I’ve had a busy month since my last post, from conferences to Consultika, from job searching to hospital observing, and everything in between.
Conferences and Connections
First, I traveled to Phoenix for the annual Biomedical Engineering Society (BMES) conference. Then, later in the month, I went to Austin for the annual Society of Women Engineers career fair (SWE).
BMES conference in Phoenix, Arizona
The day before the BMES conference, I visited Gore Medical in northern Phoenix. Gore Medical was founded on the invention of PTFE, an extremely versatile plastic. They showed us (a group of us from Rice attended) several different types of PTFE; they varied from thin sheets to hard tubes depending on how they had been processed. Then some Gore employees gave us a tour of their facilities before giving a presentation nitinol, a nickel-titanium alloy. Nitinol is unique in its characteristics: it is super-elastic (springs back into place after being bent) and has shape memory (when heated, it returns to its original shape). They even gave us each a piece of nitinol wire and provided hot water for the demo. I was delighted when the wire I had bent into a spiral flung itself back straight. Tasha’s piece even flung itself into the coffee at the end of the table. It was exciting to see engineering in action. At the end of the day, I had the opportunity to speak with Gore employees and ask about the company itself. This was a very valuable part of the day for me because I was able to better understand Gore’s culture; Gore is team-based, not hierarchical like most companies.
Tour of Gore Medical facilities
At the BMES conference, I learned about cutting-edge research and products, made professional connections, and toured a Medtronic facility. I greatly enjoyed hearing about other universities’ research as I browsed their tables at the conference. Biomedical engineering is an exciting field that I am grateful to be a part of. Although the conference was mostly academic, a few companies attended as well. Of course they showcased their technology, including 3D viewing of robotic surgery (more on that in the observations section). Another great part of the conference was making connections with other universities and companies. Additionally, I met several more bioengineering students and professors from Rice at the conference. Finally, the Medtronic tour was intriguing as well. While touring their electrophysiology facility, we were able to see pacemakers, equipment, testing labs, and more. I even got to hold the world’s smallest pacemaker!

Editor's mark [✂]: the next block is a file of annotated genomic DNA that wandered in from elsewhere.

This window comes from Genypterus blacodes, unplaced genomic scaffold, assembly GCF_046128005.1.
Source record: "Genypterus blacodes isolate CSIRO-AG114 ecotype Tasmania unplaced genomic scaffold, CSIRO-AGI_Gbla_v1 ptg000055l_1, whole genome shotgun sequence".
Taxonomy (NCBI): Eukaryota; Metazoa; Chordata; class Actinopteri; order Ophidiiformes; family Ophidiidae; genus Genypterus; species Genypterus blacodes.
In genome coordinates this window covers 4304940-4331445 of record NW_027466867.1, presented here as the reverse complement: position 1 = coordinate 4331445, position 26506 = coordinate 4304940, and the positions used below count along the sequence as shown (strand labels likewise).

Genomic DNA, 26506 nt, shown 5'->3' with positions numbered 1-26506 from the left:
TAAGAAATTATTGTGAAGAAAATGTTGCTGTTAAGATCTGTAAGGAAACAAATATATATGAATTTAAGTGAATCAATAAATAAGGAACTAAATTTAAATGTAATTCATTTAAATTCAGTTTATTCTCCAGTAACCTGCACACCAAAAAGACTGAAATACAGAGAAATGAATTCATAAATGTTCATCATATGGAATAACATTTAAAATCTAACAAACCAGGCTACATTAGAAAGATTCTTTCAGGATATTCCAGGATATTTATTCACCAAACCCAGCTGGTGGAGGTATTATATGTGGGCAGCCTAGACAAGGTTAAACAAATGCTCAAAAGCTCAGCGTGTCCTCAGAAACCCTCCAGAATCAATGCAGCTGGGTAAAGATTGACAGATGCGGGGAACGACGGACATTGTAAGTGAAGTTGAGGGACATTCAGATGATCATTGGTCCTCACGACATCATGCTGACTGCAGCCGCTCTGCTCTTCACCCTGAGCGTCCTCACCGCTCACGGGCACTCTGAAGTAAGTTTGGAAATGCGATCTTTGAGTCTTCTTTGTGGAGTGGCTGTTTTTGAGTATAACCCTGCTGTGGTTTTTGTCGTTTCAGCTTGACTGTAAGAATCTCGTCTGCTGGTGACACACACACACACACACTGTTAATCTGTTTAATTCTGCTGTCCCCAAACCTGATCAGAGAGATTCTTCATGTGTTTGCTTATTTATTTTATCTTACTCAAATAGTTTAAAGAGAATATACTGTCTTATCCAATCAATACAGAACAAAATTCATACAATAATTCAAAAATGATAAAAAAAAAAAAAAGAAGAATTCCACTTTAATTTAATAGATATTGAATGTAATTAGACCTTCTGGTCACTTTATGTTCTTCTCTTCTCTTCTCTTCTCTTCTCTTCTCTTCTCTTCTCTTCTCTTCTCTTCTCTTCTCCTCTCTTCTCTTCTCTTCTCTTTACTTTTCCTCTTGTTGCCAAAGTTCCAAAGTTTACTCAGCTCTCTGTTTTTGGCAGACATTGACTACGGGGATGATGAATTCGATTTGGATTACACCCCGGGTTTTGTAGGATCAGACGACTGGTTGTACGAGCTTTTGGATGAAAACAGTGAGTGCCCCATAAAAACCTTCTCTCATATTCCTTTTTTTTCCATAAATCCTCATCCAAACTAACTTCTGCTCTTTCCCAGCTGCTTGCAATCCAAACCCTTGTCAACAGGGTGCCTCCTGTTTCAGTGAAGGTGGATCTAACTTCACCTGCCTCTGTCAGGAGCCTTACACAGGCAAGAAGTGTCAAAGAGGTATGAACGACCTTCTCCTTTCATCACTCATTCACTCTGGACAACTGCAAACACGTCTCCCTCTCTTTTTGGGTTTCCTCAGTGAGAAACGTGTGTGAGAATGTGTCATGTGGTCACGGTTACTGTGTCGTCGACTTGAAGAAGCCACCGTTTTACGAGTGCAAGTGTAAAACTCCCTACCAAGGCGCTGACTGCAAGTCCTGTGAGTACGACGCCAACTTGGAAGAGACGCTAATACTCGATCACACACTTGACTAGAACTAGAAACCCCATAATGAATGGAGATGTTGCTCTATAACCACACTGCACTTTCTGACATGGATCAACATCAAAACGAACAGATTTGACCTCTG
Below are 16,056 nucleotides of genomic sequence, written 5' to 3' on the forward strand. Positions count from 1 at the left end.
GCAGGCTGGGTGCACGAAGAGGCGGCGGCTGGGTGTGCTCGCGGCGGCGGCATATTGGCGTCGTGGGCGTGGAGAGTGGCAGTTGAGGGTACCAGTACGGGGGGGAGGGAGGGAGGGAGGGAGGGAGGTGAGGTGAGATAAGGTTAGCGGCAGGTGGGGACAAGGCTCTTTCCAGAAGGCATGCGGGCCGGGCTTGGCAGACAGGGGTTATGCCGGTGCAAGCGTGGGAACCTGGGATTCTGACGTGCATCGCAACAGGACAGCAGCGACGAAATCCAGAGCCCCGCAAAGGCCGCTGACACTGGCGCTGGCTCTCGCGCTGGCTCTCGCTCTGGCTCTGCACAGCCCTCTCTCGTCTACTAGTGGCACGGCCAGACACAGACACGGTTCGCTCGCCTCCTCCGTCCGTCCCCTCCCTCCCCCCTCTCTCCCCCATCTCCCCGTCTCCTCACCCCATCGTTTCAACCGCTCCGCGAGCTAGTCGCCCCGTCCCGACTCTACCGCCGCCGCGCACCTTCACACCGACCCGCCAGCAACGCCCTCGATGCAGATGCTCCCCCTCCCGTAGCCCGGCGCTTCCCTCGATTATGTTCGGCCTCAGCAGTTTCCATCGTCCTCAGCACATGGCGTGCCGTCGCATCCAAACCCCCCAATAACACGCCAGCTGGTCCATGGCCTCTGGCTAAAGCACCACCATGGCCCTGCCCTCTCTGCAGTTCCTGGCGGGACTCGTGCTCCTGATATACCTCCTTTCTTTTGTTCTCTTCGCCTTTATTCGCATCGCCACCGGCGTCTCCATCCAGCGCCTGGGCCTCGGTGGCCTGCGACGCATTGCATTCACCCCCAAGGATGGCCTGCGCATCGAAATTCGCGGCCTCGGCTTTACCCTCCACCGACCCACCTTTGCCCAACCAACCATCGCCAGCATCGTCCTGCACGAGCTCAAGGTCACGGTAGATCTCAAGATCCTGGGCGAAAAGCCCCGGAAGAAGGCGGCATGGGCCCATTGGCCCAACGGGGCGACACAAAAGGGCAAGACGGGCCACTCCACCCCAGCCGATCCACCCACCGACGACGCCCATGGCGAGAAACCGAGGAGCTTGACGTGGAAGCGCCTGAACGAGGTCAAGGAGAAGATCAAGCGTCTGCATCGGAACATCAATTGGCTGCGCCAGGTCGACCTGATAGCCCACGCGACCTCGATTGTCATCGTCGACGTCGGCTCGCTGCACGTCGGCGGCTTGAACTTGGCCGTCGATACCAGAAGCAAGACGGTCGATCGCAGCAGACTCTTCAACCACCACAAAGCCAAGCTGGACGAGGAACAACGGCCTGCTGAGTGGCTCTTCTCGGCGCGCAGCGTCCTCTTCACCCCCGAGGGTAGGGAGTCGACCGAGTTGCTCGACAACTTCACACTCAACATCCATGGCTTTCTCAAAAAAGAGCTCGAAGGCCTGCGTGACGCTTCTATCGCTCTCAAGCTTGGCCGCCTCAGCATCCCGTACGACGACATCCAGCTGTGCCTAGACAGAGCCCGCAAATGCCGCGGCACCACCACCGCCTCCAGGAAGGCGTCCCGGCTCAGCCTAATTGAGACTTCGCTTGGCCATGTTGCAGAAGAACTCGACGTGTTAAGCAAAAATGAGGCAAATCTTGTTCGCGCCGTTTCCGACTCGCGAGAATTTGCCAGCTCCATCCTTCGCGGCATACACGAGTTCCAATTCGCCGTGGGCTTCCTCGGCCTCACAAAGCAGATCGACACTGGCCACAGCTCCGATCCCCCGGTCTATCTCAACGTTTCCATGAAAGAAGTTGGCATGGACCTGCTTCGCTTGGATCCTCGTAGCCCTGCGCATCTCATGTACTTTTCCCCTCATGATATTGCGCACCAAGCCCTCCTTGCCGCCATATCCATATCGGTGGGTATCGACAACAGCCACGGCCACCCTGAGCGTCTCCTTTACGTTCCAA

The world’s smallest pacemaker, Medtronic’s Micra, sits beside a normal Medtronic pacemaker.
Later in the month, I attended the SWE career fair in Austin. It was overwhelming just how many companies attended, over 300! I was able to visit with big companies such as Medtronic, Boston Scientific, and Abbott as well as smaller companies such as Engineering Mission International. Although many companies were not yet accepting applications for May graduates, I was able to network and make some valuable connections as well ask questions about the companies themselves. It was a great career fair and I walked away with intangible, if not tangible, benefits from attending.
During all of my networking, conference attending, and career searching, I have begun to narrow down what type of job I am searching for when I graduate in May. I would like a job in which I:
- Design new products such as R & D or New Product Development
- Am challenged by working on complex products
- Am empowered to impact healthcare on a global scale
- Interact with a diverse group of people
- Travel for collaborations around the globe
- Have flexibility to move laterally and vertically in the company
Of course, I don’t expect my first job to have all (or maybe any) of these things. But this is the direction in which I see my career moving. I don’t know what my future holds, but I know my passion is to improve global healthcare through my bioengineering skills.